Gameplay is quite simple and straightforward. Sea of Solitude has no combat, relying upon transversal and puzzle-like challenges to advance. Other than walking, the only action Kay, the protagonist, can perform, is to light a flare to show her the path and help with some of the objectives. It's not so plain as to feel boring, thankfully in parts to the game's short duration: following the story path in a straight line, it's possible to beat it in a little more than three hours. While Sea of Solitude doesn't inspire much exploration, it does have collectables in the form of message bottles to read and seagulls to shoo, which might add another hour or so to the playthrough.

Also, let me just say how much I love that there's no fall damage - it's deadly to jump from high ground and feel nothing but a small vibration on the controller (I didn't unlock the trophy for jumping from a high point though...). Death doesn't come very often either: according to my experience, the only creature that can result in a fail state is the Whale, the sea monster that hunts Kay down during the game and will devour her if she gives it an opportunity (there's also a trophy for being eaten 20 times by the Whale - I didn't unlock it either 🤷🏻‍♀️ It kinda bugs me when trophies reward you for failing, but here's a question: is this Jo-Mei way of saying that it's okay to fall prey to your monsters as long as you don't give up?!). Other enemies will damage Kay but I do not think they actually "kill" her; there were times I was surrounded by the dark minions and, instead of receiving multiple hits, I was hit only once and then I was able to escape and "regenerate" before they attacked again.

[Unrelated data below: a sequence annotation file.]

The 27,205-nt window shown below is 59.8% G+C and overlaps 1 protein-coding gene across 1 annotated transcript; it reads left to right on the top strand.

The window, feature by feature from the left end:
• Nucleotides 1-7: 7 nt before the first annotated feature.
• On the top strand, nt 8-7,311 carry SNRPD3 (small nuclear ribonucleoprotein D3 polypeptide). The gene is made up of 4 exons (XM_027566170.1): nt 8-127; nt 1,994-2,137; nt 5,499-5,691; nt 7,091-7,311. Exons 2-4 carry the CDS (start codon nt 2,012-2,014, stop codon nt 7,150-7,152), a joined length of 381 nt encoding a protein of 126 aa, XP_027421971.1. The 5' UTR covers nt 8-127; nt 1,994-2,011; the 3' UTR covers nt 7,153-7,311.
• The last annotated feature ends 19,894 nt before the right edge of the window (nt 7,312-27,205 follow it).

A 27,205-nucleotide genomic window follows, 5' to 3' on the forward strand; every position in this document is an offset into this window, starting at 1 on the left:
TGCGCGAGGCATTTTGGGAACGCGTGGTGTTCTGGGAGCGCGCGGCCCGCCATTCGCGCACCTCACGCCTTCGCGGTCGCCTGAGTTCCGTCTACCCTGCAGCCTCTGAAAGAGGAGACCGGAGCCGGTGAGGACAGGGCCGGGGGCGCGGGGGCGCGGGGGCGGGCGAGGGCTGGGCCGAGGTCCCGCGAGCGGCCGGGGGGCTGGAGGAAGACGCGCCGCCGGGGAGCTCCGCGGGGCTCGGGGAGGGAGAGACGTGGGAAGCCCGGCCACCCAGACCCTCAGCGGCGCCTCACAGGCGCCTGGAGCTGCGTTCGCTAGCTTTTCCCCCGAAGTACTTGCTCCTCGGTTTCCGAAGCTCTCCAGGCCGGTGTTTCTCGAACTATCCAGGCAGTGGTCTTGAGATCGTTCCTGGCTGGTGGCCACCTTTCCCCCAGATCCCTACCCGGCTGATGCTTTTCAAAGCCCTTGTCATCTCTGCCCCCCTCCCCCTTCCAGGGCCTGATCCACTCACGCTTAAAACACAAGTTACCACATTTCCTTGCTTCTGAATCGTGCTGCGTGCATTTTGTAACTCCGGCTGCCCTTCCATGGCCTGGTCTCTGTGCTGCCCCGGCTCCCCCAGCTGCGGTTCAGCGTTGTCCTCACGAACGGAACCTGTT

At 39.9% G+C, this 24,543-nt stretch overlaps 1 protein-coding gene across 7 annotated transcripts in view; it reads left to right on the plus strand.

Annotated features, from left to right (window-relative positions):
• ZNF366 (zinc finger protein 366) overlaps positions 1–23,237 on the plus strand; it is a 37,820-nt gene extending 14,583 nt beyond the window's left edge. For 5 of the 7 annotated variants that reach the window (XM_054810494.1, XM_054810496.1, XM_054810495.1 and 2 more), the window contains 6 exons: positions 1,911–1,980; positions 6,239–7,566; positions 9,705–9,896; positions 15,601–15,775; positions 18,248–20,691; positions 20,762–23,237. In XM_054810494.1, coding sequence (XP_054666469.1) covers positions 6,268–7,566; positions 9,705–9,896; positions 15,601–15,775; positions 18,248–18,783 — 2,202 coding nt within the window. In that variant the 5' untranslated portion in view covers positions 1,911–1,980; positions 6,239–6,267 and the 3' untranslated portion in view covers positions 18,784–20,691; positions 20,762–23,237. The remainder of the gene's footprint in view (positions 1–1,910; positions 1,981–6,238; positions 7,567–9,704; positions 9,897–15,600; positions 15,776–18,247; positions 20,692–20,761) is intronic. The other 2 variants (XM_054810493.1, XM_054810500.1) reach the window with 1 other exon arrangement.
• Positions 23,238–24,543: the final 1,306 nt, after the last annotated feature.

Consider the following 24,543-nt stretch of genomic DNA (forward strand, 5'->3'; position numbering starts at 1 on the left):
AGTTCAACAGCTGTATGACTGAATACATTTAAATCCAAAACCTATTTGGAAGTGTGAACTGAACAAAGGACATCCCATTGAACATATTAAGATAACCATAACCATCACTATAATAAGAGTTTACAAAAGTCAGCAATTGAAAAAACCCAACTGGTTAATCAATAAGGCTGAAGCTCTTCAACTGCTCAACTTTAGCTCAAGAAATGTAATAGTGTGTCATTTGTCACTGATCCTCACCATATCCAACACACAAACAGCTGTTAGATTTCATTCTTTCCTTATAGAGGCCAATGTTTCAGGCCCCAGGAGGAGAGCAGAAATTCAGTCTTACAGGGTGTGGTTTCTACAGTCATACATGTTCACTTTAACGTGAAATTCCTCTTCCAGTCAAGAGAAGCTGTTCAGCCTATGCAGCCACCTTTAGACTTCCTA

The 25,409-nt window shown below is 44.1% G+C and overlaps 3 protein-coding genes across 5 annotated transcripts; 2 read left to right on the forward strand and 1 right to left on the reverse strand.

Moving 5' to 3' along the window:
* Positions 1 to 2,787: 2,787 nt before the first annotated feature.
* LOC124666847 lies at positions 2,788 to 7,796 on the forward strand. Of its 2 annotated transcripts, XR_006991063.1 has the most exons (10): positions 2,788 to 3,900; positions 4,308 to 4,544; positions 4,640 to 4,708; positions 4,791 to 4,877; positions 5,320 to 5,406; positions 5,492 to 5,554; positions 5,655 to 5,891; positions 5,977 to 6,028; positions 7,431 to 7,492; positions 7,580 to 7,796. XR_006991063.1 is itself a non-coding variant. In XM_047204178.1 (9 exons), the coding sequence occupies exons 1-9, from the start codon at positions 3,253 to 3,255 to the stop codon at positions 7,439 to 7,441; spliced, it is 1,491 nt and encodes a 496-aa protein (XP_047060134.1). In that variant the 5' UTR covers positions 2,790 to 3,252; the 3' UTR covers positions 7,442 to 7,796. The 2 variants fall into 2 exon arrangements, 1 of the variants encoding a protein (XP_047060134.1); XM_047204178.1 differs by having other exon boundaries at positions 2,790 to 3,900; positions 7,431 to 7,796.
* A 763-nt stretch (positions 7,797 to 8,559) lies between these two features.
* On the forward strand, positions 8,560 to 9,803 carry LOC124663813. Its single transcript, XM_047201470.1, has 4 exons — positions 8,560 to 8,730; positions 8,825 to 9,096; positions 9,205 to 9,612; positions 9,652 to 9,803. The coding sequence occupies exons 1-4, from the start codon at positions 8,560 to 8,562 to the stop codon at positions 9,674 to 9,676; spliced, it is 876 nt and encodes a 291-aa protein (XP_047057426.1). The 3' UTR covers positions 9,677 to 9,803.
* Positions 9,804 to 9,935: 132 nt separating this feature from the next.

The narrative is truly where the game shines. Sea of Solitude is divided into twelve chapters with four major sections, each one dealing with one person close to Kay: her brother, Sunny; her parents; her (ex-)boyfriend, Jack; and herself; all of them turned into the figure of a dark, giant animal (aka monster) with red eyes. Kay relives moments she shared (and sometimes not, like when her parents first met each other) with each one, understanding that she may not always have been a nice person and her life has not been all roses. Living in this "universe" where she can only listen without much interference, Kay gradually learns the power of listening to people and of letting go, however painful it might be.

The allegories are fairly apparent since the first chapter (has anyone else guessed that the "glow" was Kay herself since the first time she appeared?), and while the story sounds a bit preachy sometimes, the content carried enough strength to speak with me, to reach my heart. I was in a bad mindset when I started the game and the first lines were like transcriptions of some of my thoughts:

"I'm still trying to piece it together. But I can't... I'm completely torn apart. I have family. I have friends... And yet here I am... feeling lonely... again."

Right from the start, I had this feeling that whatever happened next, this game would leave a trace.